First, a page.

Australian retailer admits to misleading customers about refunds for Fallout 76


Remember when Fallout 76 first hit the scene with all of the grace of a hippo being air dropped without a parachute? At that time, the game was in such a state that people were seeking refunds and being flatly denied, causing players to investigate filing for class action. The only country that appeared to do anything about the matter was Australia, where its consumer commission found Bethsoft had broken the law. Now, the Australian branch of EB Games is also admitting that it had been intentionally misleading about refunds for the game.

“The Australian Consumer Law provides consumers with the right to ask for their choice of a repair, replacement or refund when they have purchased a product that has a fault which amounts to a major failure,” said commissioner Sarah Court. “Retailers must ensure that they train their staff so they do not misrepresent to consumers their consumer guarantee rights under the Australian Consumer Law, including the right to obtain a refund in certain circumstances.”

Australian players who contacted EB Games about a refund between November 14, 2018, and October 31, 2019, will now be able to get their money back if they wish.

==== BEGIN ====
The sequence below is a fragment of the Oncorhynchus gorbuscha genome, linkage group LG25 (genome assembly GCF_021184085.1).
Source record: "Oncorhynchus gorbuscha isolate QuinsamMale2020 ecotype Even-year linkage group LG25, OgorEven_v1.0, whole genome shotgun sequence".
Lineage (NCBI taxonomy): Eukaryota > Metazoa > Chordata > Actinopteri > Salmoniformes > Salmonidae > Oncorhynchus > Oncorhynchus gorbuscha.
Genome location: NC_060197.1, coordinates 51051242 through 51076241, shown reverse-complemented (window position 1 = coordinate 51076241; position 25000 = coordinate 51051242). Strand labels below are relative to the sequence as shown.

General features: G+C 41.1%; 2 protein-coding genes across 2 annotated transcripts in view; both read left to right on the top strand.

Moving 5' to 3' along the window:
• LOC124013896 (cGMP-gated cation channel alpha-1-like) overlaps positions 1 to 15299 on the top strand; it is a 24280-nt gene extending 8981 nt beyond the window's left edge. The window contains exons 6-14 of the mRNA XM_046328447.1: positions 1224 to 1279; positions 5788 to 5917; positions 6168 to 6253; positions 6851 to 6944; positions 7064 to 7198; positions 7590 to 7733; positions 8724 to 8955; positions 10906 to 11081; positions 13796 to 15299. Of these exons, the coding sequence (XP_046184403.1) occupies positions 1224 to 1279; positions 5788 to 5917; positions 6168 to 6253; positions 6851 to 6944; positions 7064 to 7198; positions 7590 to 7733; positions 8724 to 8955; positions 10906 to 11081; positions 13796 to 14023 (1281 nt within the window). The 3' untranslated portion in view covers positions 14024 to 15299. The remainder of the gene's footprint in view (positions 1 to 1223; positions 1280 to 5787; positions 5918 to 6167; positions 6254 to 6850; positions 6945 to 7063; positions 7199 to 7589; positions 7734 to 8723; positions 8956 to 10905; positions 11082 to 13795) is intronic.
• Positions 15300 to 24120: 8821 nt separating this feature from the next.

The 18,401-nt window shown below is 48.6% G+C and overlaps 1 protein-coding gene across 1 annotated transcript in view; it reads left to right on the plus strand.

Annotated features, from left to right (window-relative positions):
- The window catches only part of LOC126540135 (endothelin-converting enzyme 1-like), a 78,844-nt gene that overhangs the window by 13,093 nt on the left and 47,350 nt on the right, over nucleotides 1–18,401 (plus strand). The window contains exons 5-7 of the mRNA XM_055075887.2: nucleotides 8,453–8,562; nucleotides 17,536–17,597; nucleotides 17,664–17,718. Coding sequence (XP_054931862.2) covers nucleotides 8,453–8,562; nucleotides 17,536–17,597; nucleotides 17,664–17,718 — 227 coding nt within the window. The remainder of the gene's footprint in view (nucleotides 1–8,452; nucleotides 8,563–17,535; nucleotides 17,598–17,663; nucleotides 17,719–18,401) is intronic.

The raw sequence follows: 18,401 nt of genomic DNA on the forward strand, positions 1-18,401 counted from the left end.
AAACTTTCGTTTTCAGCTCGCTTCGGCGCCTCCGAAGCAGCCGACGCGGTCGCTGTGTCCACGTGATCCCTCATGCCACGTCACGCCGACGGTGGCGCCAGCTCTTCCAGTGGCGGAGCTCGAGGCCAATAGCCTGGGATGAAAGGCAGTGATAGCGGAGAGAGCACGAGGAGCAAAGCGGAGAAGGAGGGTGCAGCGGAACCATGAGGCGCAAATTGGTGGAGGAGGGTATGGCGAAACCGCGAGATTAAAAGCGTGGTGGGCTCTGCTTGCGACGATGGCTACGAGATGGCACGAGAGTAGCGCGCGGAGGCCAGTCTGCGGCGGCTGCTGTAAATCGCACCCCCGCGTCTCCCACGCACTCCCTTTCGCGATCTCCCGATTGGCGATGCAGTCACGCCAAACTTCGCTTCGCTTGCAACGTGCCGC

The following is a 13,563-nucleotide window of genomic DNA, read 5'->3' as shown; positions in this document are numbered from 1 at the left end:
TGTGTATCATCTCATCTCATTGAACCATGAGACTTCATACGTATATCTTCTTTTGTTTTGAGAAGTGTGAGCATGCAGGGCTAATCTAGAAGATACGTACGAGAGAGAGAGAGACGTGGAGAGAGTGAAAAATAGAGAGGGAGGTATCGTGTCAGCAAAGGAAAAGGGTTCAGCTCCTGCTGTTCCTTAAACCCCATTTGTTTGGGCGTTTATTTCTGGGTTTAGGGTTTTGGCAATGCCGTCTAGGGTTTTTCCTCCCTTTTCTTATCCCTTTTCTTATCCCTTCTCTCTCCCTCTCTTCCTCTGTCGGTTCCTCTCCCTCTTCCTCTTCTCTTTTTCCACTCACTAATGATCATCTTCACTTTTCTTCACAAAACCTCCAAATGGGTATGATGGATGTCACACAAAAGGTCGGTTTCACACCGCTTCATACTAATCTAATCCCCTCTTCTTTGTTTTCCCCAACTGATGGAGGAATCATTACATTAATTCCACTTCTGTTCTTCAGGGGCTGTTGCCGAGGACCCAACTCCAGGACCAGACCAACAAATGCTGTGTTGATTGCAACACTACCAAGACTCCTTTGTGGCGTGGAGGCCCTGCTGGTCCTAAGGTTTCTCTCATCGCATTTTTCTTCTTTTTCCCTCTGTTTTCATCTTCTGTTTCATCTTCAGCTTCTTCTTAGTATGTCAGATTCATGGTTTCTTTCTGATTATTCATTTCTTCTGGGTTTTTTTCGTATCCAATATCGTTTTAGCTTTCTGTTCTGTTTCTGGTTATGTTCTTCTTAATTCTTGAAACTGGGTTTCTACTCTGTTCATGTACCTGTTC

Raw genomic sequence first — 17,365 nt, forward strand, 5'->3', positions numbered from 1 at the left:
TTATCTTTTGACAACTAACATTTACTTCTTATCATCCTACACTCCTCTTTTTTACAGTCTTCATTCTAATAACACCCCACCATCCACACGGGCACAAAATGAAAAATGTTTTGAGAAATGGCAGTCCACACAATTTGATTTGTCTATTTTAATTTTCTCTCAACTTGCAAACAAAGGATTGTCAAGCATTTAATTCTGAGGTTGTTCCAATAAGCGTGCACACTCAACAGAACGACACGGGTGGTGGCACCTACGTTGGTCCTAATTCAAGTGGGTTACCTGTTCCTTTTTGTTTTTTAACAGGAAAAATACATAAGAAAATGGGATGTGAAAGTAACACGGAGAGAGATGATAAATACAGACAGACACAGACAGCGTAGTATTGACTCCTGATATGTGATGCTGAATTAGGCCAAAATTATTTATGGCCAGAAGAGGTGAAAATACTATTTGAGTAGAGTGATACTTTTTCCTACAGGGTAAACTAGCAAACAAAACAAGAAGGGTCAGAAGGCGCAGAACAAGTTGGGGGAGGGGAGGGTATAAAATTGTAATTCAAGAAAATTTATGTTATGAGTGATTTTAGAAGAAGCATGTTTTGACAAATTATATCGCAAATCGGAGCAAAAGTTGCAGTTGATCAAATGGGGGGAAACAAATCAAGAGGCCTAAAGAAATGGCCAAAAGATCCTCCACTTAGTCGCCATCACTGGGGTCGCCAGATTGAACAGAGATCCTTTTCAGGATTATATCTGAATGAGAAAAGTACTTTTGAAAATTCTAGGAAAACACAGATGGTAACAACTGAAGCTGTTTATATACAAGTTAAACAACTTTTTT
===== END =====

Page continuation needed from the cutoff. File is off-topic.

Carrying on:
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Ken from Chicago

“As God as my witness, I thought turkeys could fly.” 🤣🤣🤣🤣🤣




Lol they admitted to nothing. They are adhering to the court order to provide refunds to the customers that they’ve initially denied, and that’s pretty much the extent of this story.

The articles made it sound like the CEO of EB Games came out and said “yep, we’re a bunch of liars, the lot of us!”.


The first paragraph from the Australian Competition and Consumer Commission page linked in the article:

Electronics Boutique Australia Pty Ltd (trading as EB Games) has undertaken to refund consumers after acknowledging they are likely to have misled consumers about their consumer guarantee rights in relation to faults with the online video game Fallout 76.

Basically the ACCC left EB Games off the hook after EB Games admitted they were in the wrong and made a legally enforceable commitment to fix the situation. The alternative would have been to fight the ACCC in the courts, like Valve tried, and likely end with a further fine for their efforts (and a tarnished image for going to the courts in an attempt to deprive consumers of their legal rights).